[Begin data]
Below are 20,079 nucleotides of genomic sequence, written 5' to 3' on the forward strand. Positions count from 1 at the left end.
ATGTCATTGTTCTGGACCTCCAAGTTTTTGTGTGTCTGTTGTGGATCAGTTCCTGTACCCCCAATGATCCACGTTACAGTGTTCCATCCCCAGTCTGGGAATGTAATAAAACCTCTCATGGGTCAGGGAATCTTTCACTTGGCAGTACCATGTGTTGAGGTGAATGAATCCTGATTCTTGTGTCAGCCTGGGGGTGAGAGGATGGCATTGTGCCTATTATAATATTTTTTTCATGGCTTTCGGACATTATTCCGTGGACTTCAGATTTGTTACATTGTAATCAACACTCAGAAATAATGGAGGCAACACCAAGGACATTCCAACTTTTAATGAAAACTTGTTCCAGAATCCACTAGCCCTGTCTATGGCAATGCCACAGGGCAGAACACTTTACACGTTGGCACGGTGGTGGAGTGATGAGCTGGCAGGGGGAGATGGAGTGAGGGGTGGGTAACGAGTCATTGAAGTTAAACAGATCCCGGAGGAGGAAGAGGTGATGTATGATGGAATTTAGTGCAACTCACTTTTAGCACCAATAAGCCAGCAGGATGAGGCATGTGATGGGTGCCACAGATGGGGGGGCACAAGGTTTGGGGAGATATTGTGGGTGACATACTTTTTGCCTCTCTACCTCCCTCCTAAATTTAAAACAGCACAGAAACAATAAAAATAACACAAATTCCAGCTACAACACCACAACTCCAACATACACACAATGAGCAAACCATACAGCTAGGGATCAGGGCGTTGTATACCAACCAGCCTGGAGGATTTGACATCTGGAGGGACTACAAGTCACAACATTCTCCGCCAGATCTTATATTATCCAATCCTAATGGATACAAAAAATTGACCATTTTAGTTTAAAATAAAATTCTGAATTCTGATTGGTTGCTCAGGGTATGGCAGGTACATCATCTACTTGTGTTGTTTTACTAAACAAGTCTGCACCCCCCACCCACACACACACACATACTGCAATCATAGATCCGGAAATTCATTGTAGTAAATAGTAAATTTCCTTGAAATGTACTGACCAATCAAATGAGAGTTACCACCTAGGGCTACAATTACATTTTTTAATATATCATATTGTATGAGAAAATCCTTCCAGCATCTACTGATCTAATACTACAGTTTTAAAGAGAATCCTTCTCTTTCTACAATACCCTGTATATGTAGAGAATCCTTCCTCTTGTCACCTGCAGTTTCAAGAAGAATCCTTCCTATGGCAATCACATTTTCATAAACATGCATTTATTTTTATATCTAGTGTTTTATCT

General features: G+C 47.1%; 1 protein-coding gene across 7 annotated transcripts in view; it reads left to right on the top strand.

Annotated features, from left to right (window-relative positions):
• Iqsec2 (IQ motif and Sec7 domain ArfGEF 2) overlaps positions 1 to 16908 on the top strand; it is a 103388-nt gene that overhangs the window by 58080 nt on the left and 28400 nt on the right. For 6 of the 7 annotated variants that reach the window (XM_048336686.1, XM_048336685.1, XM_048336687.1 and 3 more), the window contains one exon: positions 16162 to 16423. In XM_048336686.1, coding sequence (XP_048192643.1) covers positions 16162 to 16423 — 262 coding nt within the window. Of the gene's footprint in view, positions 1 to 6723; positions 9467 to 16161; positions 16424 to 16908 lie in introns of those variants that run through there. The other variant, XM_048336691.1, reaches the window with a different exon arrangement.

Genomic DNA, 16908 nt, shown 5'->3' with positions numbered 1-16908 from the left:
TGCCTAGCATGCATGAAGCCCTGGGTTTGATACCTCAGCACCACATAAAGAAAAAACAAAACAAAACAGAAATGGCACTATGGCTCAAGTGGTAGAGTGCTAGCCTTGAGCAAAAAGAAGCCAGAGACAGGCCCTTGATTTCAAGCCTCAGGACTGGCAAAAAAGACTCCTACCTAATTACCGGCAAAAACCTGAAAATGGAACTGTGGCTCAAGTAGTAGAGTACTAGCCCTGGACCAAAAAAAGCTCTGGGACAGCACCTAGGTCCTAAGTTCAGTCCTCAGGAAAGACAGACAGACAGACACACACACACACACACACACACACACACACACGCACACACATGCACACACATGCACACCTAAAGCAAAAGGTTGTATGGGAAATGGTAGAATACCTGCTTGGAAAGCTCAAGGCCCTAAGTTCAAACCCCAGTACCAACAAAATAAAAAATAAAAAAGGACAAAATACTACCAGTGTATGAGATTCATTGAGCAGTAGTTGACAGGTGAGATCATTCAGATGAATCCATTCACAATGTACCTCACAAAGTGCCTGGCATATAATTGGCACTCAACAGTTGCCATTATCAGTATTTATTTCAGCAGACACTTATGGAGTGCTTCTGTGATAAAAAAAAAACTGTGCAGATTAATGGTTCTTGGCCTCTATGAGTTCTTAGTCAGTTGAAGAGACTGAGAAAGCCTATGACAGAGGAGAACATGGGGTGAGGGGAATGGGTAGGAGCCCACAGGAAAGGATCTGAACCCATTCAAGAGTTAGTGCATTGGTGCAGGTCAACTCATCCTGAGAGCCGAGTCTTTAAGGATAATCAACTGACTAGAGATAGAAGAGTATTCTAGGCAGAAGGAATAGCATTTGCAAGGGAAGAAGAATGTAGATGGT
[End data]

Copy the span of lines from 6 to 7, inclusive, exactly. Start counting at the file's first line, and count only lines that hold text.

Genomic DNA, 16908 nt, shown 5'->3' with positions numbered 1-16908 from the left:
TGCCTAGCATGCATGAAGCCCTGGGTTTGATACCTCAGCACCACATAAAGAAAAAACAAAACAAAACAGAAATGGCACTATGGCTCAAGTGGTAGAGTGCTAGCCTTGAGCAAAAAGAAGCCAGAGACAGGCCCTTGATTTCAAGCCTCAGGACTGGCAAAAAAGACTCCTACCTAATTACCGGCAAAAACCTGAAAATGGAACTGTGGCTCAAGTAGTAGAGTACTAGCCCTGGACCAAAAAAAGCTCTGGGACAGCACCTAGGTCCTAAGTTCAGTCCTCAGGAAAGACAGACAGACAGACACACACACACACACACACACACACACACACACGCACACACATGCACACACATGCACACCTAAAGCAAAAGGTTGTATGGGAAATGGTAGAATACCTGCTTGGAAAGCTCAAGGCCCTAAGTTCAAACCCCAGTACCAACAAAATAAAAAATAAAAAAGGACAAAATACTACCAGTGTATGAGATTCATTGAGCAGTAGTTGACAGGTGAGATCATTCAGATGAATCCATTCACAATGTACCTCACAAAGTGCCTGGCATATAATTGGCACTCAACAGTTGCCATTATCAGTATTTATTTCAGCAGACACTTATGGAGTGCTTCTGTGATAAAAAAAAAACTGTGCAGATTAATGGTTCTTGGCCTCTATGAGTTCTTAGTCAGTTGAAGAGACTGAGAAAGCCTATGACAGAGGAGAACATGGGGTGAGGGGAATGGGTAGGAGCCCACAGGAAAGGATCTGAACCCATTCAAGAGTTAGTGCATTGGTGCAGGTCAACTCATCCTGAGAGCCGAGTCTTTAAGGATAATCAACTGACTAGAGATAGAAGAGTATTCTAGGCAGAAGGAATAGCATTTGCAAGGGAAGAAGAATGTAGATGGT